Weight status and dietary patterns of type 2 diabetic patients aged 20-65 years in Jinja regional referral hospital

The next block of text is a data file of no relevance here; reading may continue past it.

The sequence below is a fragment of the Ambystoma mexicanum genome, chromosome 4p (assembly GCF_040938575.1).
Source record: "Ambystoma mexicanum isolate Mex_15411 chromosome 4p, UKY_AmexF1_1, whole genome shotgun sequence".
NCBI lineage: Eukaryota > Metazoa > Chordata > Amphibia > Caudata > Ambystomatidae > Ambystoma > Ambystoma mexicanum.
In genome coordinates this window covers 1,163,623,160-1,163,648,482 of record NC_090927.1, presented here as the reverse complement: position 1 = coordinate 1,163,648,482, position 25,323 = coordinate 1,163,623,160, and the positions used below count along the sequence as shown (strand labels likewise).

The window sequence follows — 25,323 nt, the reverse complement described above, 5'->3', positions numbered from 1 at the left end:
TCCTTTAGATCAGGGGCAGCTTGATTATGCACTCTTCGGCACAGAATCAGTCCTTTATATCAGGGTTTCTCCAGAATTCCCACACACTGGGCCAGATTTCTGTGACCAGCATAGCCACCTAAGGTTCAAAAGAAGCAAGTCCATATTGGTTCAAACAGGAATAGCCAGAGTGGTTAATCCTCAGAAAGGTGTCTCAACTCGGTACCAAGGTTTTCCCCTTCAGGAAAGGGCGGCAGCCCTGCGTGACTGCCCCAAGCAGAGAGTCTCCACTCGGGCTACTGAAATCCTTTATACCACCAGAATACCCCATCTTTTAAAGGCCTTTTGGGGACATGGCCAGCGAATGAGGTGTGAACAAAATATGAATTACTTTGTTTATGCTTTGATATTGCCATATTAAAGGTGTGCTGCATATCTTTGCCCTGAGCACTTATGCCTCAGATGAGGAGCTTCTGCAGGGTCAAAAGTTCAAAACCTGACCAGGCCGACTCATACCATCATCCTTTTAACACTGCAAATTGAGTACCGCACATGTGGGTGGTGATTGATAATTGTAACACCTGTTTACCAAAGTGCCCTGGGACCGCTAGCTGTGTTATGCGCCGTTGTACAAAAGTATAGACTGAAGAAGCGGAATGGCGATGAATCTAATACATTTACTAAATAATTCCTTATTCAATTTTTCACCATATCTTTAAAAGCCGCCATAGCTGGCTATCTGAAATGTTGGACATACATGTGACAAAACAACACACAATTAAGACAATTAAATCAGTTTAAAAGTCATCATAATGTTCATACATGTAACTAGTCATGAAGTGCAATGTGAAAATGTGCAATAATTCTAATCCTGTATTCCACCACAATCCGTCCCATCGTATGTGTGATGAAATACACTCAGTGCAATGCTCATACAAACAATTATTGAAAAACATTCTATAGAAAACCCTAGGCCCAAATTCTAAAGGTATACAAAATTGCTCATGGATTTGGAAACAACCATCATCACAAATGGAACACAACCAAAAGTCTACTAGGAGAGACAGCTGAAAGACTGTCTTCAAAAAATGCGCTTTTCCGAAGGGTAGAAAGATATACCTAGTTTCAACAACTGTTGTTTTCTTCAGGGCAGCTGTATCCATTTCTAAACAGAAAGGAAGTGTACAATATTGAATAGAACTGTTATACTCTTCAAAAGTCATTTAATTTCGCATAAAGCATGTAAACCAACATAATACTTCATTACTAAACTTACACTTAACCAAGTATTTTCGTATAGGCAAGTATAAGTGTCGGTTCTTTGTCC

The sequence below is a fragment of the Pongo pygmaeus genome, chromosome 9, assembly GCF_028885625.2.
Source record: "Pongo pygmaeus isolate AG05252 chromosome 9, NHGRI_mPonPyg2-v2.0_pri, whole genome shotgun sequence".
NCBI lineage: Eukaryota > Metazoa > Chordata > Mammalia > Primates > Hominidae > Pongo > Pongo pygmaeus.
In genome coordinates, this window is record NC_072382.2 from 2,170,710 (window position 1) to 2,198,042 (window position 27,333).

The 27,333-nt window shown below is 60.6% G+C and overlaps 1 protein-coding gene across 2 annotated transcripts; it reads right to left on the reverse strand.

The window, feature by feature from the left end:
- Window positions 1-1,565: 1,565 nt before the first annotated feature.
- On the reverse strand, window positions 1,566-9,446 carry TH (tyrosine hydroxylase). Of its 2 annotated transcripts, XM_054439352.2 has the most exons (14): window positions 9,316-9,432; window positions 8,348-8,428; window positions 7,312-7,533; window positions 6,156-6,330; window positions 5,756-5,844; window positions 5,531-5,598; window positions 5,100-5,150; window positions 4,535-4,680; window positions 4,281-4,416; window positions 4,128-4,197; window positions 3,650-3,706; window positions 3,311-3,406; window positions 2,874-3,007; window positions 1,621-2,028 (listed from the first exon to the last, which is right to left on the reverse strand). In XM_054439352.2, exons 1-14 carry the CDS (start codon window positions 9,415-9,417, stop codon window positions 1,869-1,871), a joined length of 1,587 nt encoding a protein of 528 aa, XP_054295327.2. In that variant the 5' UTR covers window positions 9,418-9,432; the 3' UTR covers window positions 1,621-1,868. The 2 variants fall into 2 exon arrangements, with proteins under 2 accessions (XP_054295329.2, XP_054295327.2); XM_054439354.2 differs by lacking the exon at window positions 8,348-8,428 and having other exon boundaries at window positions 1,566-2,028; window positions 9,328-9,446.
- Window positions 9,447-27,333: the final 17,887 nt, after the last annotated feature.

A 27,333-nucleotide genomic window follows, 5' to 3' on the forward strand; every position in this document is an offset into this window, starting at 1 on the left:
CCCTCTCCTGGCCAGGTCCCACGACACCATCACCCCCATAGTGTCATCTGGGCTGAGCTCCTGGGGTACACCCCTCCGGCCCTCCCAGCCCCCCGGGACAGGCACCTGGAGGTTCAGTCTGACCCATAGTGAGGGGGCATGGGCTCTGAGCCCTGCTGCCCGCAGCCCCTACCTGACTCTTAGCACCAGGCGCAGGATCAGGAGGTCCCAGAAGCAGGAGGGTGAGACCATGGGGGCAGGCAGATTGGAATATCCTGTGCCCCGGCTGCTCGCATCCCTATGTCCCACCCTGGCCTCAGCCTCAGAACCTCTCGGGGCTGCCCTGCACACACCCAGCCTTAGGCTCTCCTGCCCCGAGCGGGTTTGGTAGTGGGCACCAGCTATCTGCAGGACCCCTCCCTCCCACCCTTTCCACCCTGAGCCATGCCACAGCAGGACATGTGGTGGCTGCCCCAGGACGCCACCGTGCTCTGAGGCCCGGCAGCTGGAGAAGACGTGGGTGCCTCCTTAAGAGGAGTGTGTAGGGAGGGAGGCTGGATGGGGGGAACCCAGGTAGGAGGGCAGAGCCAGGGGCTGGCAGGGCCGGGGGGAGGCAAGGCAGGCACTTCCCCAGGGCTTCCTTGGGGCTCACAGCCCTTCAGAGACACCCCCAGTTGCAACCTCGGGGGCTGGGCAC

Background: Type 2 diabetes mellitus, a disease previously known for "the rich'', has become a health problem affecting both the rich and poor. The disease has increasingly become prevalent in adults and the elderly. Diabetes mellitus is a medical complication characterized by an elevation of blood glucose level. The increasing prevalence of T2DM has not been counteracted with enough sensitization about the dietary management of disease. This study aimed at identifying dietary patterns of type 2 diabetic patients in Jinja Regional Referral Hospital (JRRH). Methodology: The study was carried out at JRRH and the study population consisted of adults (20 years to 65 years) with a sample size of 105 participants. Purposive sampling was used and data collected using anthropometry, questionnaires and 24 hour recall. Nutrition status (BMI), food groups consumed and relationship between diabetes and obesity were determined. Data was analyzed using SPSS version 16.0. Results: Results showed that the majority of the participants were female (58.1%) and most of the participants had basic education. The results showed that 48.6% of the participants were overweight and 20% obese. Only 25% of the participants had normal BMI whereas 5.7% were underweight. Majority of the people (98.1%) were not engaged in smoking and alcohol consumption. There was no significant relationship (P>0.05) between T2DM and the study variables of BMI, dietary intake, smoking and alcohol consumption. However, Cross tabulation between marital statuses, nature of work of the participants and type 2 diabetes mellitus showed significant relationship with p-values of 0.46 and 0.009 respectively. Conclusion: The findings of this study have revealed that majority of the participants had three meals per day, however the energy intake was low (52.8%, 1800Kcal). The most consumed food groups were cereals and legumes. Fruit consumption among these patients was very low. There was no relationship between almost all the study variables and type 2 diabetes mellitus. There was high consumption of high energy foods such as cereals and plantain. The consumption of high energy foods poses high risks of obesity and the possible outcomes like type 2 diabetes. There is more need for sensitization on dietary intake and further investigation on dietary patterns of diabetic patients.